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>> when the service chiefs were pushed, they said they could move money around further. is that an option for readiness? >> we could try, but the only means of doing that was reprogramming, using very limited techniques. for every dollar that you add, you have to cut somewhere else. especially in an environment like this one, with sequestration cuts in investment accounts, there are not a lot of good sources. you have to get a member of congress to agree to this, at least all the committees. so, it cannot be anything contentious. it is not realistic to move multiple billions of legal limits on transfer authority. could some of this change? yes. congress can change the laws in
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ways that make this easier. we are doing worst-case planning right now, that is a fair statement. but if the cr stays in effect for the whole year, we will see serious attacks. -- effects. i'm worried. >> if i can follow up and add, if we do follow these civilian employees, they are the ones that maintain our equipment in a lot of our depots. they have a lot of ranges on posts. if furloughed, they will not be there for that training environment. it is not the training dollars but it is the people to utilize and or perform the jobs they are required to perform. >> so the measures you're talking about are fairly
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drastic. why wait until today to make these announcements. do you accept the criticism that the pentagon should have been we listed every major item we are talking about. we said we had to do furloughs.
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we said there would be cutbacks in readiness. we said unit costs would go up. all the same things. what we didn't do with a detailed budget planning and i don't regret that. we wouldn't have known the effects of the continuing resolution. we wouldn't have known that congress is going to change the size and the. moreover, we would have incurred the productivity and we would v done it six months ago, so i don't regret not doing that. i think we did sound the alarm in every way we could. >> i am wondering what kind of contract you are having with the white house and with congress there is going to have to be some. so are you trying to offer any solutions? also, i am wondering, what other things would you be doing right now if you were not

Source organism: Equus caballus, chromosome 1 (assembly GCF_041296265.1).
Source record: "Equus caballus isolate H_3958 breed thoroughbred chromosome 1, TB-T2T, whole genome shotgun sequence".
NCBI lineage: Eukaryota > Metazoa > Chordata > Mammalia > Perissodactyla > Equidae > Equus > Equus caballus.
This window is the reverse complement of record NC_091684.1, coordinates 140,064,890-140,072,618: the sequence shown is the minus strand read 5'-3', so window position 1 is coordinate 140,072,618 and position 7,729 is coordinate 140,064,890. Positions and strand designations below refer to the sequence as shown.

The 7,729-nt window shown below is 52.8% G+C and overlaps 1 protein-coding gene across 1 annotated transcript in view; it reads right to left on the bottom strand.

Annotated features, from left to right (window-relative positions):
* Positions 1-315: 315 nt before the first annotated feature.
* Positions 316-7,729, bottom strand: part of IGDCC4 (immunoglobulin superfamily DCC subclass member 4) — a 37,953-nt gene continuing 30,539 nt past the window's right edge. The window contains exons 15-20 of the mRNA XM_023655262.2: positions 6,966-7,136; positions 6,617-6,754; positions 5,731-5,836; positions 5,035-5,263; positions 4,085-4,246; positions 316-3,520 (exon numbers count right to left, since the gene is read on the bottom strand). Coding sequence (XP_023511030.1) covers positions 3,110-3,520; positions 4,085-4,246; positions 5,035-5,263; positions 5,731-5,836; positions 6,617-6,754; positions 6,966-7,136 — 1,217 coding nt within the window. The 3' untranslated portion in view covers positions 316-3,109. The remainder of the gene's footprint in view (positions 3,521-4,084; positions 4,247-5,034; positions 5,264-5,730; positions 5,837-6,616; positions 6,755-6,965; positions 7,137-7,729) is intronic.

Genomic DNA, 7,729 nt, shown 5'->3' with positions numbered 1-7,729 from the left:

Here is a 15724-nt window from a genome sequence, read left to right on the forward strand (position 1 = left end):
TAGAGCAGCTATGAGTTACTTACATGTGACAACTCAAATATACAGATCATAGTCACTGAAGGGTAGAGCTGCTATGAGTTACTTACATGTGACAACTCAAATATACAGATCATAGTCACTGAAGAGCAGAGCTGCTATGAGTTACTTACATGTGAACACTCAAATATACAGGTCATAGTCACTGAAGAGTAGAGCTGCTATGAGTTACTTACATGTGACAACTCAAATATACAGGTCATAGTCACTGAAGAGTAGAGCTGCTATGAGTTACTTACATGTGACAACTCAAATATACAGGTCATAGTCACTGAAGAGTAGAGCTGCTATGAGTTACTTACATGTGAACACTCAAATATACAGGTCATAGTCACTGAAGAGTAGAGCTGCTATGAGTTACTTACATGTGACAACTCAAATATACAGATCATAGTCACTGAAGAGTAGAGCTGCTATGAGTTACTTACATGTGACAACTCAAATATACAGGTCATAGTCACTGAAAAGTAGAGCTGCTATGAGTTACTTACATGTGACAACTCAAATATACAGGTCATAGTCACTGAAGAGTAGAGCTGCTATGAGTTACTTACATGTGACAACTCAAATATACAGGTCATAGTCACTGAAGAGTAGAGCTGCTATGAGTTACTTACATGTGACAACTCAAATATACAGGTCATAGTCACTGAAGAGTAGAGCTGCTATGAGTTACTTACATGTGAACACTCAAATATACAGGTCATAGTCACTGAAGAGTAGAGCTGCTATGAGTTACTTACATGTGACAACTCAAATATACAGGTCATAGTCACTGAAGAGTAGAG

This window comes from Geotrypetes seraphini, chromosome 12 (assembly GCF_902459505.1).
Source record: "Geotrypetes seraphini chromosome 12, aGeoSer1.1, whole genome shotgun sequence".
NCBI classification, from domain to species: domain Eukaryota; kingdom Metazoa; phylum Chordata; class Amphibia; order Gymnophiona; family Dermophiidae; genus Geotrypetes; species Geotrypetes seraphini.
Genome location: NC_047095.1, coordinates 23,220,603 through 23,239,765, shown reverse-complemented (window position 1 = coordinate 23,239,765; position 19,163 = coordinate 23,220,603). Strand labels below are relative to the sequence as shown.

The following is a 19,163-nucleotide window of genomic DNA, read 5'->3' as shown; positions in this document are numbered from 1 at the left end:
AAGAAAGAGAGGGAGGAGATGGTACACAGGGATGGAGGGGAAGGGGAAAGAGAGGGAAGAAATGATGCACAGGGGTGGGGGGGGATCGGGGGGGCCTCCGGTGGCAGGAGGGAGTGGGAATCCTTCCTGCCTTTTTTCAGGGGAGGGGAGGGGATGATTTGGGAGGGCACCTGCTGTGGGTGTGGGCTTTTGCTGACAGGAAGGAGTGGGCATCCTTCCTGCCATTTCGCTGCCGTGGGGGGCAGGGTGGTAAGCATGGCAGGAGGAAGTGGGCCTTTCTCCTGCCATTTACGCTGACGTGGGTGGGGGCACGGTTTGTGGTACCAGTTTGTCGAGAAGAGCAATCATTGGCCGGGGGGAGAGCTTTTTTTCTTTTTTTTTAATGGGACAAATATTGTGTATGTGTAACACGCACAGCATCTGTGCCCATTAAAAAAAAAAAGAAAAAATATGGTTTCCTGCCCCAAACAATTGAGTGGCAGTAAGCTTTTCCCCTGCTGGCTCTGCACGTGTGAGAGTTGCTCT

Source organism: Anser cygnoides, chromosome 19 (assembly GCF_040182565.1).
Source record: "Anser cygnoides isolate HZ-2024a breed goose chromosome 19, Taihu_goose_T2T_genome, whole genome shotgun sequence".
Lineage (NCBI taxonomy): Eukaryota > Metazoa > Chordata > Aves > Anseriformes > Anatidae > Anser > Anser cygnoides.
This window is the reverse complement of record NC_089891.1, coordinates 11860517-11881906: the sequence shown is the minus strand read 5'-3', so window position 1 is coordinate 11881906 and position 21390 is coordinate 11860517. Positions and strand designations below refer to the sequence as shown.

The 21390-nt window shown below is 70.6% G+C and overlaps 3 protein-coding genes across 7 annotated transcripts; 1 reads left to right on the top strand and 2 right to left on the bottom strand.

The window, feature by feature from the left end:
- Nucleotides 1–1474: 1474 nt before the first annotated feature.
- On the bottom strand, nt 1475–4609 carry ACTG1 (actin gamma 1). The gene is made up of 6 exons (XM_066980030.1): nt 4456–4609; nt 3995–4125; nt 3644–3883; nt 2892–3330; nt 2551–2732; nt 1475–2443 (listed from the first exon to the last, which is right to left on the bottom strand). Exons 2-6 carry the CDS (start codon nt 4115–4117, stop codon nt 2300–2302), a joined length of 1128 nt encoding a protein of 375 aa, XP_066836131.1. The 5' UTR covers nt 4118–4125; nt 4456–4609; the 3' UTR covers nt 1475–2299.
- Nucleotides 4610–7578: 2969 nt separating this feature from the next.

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spending all your time on this sequester. >> spending time with my wife -- i think i am hot the right person to answer. we are responsible for providing the nation's security as best we can within the resources that are provided. we are interested in monitoring closely. i think i would refer to you the white house, and to give you a more serious answer, although, i would be spending more time with my wife. you know, when i first took this job, actually, my deputy said you got an investment operating problem. you got to set aside some things that you want to do. i tried to do that in a couple of ways. one is to try to improve financial information and achieve the statements and another one is to bring about a course-based certification for the managers, and some other issues that are getting short shifted right now because they are totally consumed with
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trying to help the department get through this, so i think longer-term issues that i believe would be good. i think the nation is not getting the attention they would otherwise get. >> if this is going to happen and it is going to hurt so bad, let me give you other options so we can get to this goal of deficit reduction that everyone seeks, i am just wondering, would that be a strategy to say, look, we are stair staring down the bell here, we are cool with this, so willing let's do it? >> i think the president has made proposals. the republicans have made proposals. think think the education of those or the bargaining is not the right thing to be speaking to that, although, i am in continuesly interested in the outcome. >> can you explain a little bit of the rational behind it? >> the force and the agrems would probably require some negotiation and in some cases,
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particularly in japan, they are paid by the foreign government. that would not help us very much. >> yes. >> yes. >> these are japanese employees in japan on our bases. >> okay. what are the important benefit benefits? you mentioned 40% of the care is for civilians, that is going to cut into the services they provide. i think elected surgeries would be canceled or postponed? is that going to happen? and other times, you could actually throw that on to tri care. it is going to be effected, correct? >> everything is going to be affected. that is a guarantee. i think that everybody will be impacted by this action. and i think it is incumbent